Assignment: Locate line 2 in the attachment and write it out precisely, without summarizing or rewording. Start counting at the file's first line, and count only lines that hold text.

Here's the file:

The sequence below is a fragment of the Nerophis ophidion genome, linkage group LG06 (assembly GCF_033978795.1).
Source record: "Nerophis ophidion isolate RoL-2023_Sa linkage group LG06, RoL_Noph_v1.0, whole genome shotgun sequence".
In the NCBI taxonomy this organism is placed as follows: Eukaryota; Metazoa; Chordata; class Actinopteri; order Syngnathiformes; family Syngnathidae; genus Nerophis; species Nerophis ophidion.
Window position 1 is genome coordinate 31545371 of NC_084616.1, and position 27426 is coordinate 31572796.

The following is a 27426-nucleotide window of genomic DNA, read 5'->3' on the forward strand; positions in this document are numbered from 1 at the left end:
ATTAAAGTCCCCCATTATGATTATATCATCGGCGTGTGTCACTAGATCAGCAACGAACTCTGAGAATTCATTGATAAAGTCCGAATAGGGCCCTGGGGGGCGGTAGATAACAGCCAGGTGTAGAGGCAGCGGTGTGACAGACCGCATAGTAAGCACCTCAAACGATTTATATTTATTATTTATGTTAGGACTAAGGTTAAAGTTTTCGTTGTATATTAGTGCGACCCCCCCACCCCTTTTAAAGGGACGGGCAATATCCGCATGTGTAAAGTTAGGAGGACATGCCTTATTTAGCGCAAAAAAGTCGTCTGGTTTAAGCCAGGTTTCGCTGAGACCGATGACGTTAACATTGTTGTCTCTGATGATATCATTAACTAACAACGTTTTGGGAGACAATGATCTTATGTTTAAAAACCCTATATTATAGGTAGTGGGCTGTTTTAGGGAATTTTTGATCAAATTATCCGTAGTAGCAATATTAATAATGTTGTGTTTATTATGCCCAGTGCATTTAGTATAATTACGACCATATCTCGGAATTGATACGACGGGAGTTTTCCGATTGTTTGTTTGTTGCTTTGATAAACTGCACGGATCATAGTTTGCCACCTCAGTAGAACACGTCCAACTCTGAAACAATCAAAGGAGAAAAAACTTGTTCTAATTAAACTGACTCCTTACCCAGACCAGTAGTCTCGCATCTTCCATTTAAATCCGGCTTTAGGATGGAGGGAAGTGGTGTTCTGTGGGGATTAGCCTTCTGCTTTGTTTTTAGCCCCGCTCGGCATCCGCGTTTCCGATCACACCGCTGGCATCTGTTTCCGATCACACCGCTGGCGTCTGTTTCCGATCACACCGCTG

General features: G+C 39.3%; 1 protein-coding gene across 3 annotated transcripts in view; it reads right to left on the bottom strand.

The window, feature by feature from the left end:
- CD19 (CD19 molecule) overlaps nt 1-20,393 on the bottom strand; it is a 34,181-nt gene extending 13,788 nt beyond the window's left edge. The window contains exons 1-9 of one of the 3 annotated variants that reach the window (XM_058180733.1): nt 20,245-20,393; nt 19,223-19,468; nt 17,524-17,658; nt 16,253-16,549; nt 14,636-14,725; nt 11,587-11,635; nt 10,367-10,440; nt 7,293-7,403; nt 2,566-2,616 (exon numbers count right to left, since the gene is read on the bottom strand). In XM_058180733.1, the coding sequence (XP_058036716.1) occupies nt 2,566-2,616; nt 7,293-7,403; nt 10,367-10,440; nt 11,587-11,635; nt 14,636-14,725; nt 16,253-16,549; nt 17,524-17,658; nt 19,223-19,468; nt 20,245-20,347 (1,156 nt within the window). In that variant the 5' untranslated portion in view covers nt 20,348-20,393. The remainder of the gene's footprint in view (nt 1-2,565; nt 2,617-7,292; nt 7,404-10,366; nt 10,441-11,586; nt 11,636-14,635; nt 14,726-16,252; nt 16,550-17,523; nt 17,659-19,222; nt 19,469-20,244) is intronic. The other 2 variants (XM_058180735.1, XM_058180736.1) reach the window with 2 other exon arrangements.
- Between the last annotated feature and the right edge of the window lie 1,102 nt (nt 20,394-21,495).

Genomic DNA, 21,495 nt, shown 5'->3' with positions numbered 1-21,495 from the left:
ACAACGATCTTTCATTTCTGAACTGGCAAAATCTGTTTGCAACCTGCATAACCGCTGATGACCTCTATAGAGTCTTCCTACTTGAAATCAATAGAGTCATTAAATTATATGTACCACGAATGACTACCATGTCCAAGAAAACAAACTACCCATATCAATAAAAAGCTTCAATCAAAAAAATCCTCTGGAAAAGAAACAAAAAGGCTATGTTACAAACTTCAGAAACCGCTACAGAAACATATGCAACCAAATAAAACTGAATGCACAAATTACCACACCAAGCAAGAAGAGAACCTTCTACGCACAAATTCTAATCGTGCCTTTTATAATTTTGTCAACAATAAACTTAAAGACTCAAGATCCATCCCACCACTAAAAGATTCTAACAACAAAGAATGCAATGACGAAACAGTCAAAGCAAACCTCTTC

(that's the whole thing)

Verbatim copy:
Source record: "Nerophis ophidion isolate RoL-2023_Sa linkage group LG06, RoL_Noph_v1.0, whole genome shotgun sequence".